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Many employers require job applicants to answer background questions on a job application to determine whether the applicant has a criminal history. Some employers will then follow up by conducting a criminal background check on the applicant. While some questions can be answered easily, others may cause the applicant confusion. For a job applicant who has had an adjudication withheld, answering a question about previous criminal convictions can be particularly troublesome because the definition of the term "adjudication withheld" is not universal.
The meaning of the term "adjudication withheld" can vary from one jurisdiction to another. In most cases, however, when a judge withholds adjudication it means the court does not formally enter a finding of guilt. Often, a person who has been charged with an infraction or crime is allowed to enter into an agreement whereby she performs certain conditions, such as community service work or attendance in a class, or completes a term of probation, after which the charge is dismissed if she successfully completes the conditions or probation. During the time allotted by the court to complete the conditions or probation, the case is essentially "on hold," meaning no finding of guilt has been entered. Typically, the court has the power to resume prosecution of the infraction or crime in the event the defendant does not successfully complete the conditions or probation, which can result in a finding of guilt at that time.
Questions Relating to Convictions
Questions on a job application regarding an applicant's criminal history can be worded in a variety of ways. If the question is whether the applicant has ever been convicted of a crime, in most cases the applicant can honestly answer "no" when adjudication has been withheld in jurisdictions where the defendant has not been convicted of anything. This assumes he completes the requirements of the agreement to withhold adjudication.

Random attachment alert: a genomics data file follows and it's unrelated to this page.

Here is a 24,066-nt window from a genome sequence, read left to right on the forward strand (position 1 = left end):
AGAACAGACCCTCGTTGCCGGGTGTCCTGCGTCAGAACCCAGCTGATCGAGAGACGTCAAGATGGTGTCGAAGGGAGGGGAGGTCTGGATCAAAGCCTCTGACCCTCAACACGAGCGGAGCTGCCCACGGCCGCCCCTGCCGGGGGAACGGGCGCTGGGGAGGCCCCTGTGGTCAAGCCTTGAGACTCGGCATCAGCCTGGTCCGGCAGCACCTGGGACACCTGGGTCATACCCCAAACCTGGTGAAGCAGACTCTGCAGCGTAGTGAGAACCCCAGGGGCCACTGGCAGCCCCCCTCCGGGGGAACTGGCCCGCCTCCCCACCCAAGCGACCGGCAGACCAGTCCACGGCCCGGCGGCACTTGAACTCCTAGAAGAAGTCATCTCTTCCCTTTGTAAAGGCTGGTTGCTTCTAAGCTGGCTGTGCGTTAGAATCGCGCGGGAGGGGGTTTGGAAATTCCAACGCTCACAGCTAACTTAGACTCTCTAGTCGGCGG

Questions That Specifically Ask About Adjudication Withheld
In some cases, the question will be more specific and will ask whether the applicant has ever been convicted of a crime or had an adjudication withheld. If the question specifically asks about withheld adjudication, the applicant must answer yes. In some jurisdictions, the term "deferred adjudication" is equivalent to "adjudication withheld" and may also require the applicant to answer in the affirmative.
Before answering a question that relates to a withheld adjudication, a job applicant should be very clear about what that term means in the jurisdiction where she was charged. While the term commonly indicates that the defendant was never found guilty, that is not a universal rule. Prior to completing a job application, anyone who has entered into an agreement that withheld adjudication or deferred adjudication should check with her attorney to be certain she was never found guilty.
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Renee Booker has been writing professionally since 2009 and was a practicing attorney for almost 10 years. She has had work published on Gadling, AOL's travel site. Booker holds a Bachelor of Arts in political science from Ohio State University and a Juris Doctorate from Indiana University School of Law.